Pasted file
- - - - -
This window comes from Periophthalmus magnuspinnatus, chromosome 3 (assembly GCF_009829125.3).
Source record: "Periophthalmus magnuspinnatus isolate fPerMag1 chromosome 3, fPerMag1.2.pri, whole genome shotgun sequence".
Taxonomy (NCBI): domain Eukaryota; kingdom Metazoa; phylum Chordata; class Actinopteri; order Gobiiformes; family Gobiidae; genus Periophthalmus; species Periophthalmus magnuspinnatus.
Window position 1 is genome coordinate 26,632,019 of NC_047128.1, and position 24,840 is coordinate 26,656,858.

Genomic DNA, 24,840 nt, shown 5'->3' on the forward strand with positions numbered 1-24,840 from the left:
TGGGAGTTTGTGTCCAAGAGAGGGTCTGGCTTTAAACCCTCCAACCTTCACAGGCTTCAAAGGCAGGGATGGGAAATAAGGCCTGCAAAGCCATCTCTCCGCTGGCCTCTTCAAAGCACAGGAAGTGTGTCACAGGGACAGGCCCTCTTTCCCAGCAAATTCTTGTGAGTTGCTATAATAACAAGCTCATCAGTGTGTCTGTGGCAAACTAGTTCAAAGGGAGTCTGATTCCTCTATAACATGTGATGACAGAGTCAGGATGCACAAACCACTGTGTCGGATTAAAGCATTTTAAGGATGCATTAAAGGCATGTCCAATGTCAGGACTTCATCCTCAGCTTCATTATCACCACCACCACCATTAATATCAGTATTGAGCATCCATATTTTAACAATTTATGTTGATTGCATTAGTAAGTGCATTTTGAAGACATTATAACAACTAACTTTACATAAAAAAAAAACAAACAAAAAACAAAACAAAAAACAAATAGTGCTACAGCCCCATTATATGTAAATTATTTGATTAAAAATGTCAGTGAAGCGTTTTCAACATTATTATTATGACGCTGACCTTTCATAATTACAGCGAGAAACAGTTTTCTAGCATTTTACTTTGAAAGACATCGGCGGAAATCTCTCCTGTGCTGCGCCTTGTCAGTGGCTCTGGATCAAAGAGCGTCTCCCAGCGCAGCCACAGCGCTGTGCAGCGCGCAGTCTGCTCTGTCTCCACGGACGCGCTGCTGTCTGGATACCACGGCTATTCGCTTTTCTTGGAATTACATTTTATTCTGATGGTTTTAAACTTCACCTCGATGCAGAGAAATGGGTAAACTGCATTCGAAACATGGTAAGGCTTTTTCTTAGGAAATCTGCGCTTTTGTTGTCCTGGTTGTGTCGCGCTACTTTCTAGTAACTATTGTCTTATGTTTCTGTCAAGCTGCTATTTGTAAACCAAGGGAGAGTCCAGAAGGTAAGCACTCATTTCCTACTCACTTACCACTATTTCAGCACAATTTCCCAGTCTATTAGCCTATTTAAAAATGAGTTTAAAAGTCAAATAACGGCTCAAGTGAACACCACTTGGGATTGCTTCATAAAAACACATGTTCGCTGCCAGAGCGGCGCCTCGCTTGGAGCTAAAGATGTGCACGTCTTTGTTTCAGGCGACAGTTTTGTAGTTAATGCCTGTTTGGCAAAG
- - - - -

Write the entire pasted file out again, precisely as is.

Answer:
This window comes from Periophthalmus magnuspinnatus, chromosome 3 (assembly GCF_009829125.3).
Source record: "Periophthalmus magnuspinnatus isolate fPerMag1 chromosome 3, fPerMag1.2.pri, whole genome shotgun sequence".
Taxonomy (NCBI): domain Eukaryota; kingdom Metazoa; phylum Chordata; class Actinopteri; order Gobiiformes; family Gobiidae; genus Periophthalmus; species Periophthalmus magnuspinnatus.
Window position 1 is genome coordinate 26,632,019 of NC_047128.1, and position 24,840 is coordinate 26,656,858.

Genomic DNA, 24,840 nt, shown 5'->3' on the forward strand with positions numbered 1-24,840 from the left:
TGGGAGTTTGTGTCCAAGAGAGGGTCTGGCTTTAAACCCTCCAACCTTCACAGGCTTCAAAGGCAGGGATGGGAAATAAGGCCTGCAAAGCCATCTCTCCGCTGGCCTCTTCAAAGCACAGGAAGTGTGTCACAGGGACAGGCCCTCTTTCCCAGCAAATTCTTGTGAGTTGCTATAATAACAAGCTCATCAGTGTGTCTGTGGCAAACTAGTTCAAAGGGAGTCTGATTCCTCTATAACATGTGATGACAGAGTCAGGATGCACAAACCACTGTGTCGGATTAAAGCATTTTAAGGATGCATTAAAGGCATGTCCAATGTCAGGACTTCATCCTCAGCTTCATTATCACCACCACCACCATTAATATCAGTATTGAGCATCCATATTTTAACAATTTATGTTGATTGCATTAGTAAGTGCATTTTGAAGACATTATAACAACTAACTTTACATAAAAAAAAAACAAACAAAAAACAAAACAAAAAACAAATAGTGCTACAGCCCCATTATATGTAAATTATTTGATTAAAAATGTCAGTGAAGCGTTTTCAACATTATTATTATGACGCTGACCTTTCATAATTACAGCGAGAAACAGTTTTCTAGCATTTTACTTTGAAAGACATCGGCGGAAATCTCTCCTGTGCTGCGCCTTGTCAGTGGCTCTGGATCAAAGAGCGTCTCCCAGCGCAGCCACAGCGCTGTGCAGCGCGCAGTCTGCTCTGTCTCCACGGACGCGCTGCTGTCTGGATACCACGGCTATTCGCTTTTCTTGGAATTACATTTTATTCTGATGGTTTTAAACTTCACCTCGATGCAGAGAAATGGGTAAACTGCATTCGAAACATGGTAAGGCTTTTTCTTAGGAAATCTGCGCTTTTGTTGTCCTGGTTGTGTCGCGCTACTTTCTAGTAACTATTGTCTTATGTTTCTGTCAAGCTGCTATTTGTAAACCAAGGGAGAGTCCAGAAGGTAAGCACTCATTTCCTACTCACTTACCACTATTTCAGCACAATTTCCCAGTCTATTAGCCTATTTAAAAATGAGTTTAAAAGTCAAATAACGGCTCAAGTGAACACCACTTGGGATTGCTTCATAAAAACACATGTTCGCTGCCAGAGCGGCGCCTCGCTTGGAGCTAAAGATGTGCACGTCTTTGTTTCAGGCGACAGTTTTGTAGTTAATGCCTGTTTGGCAAAG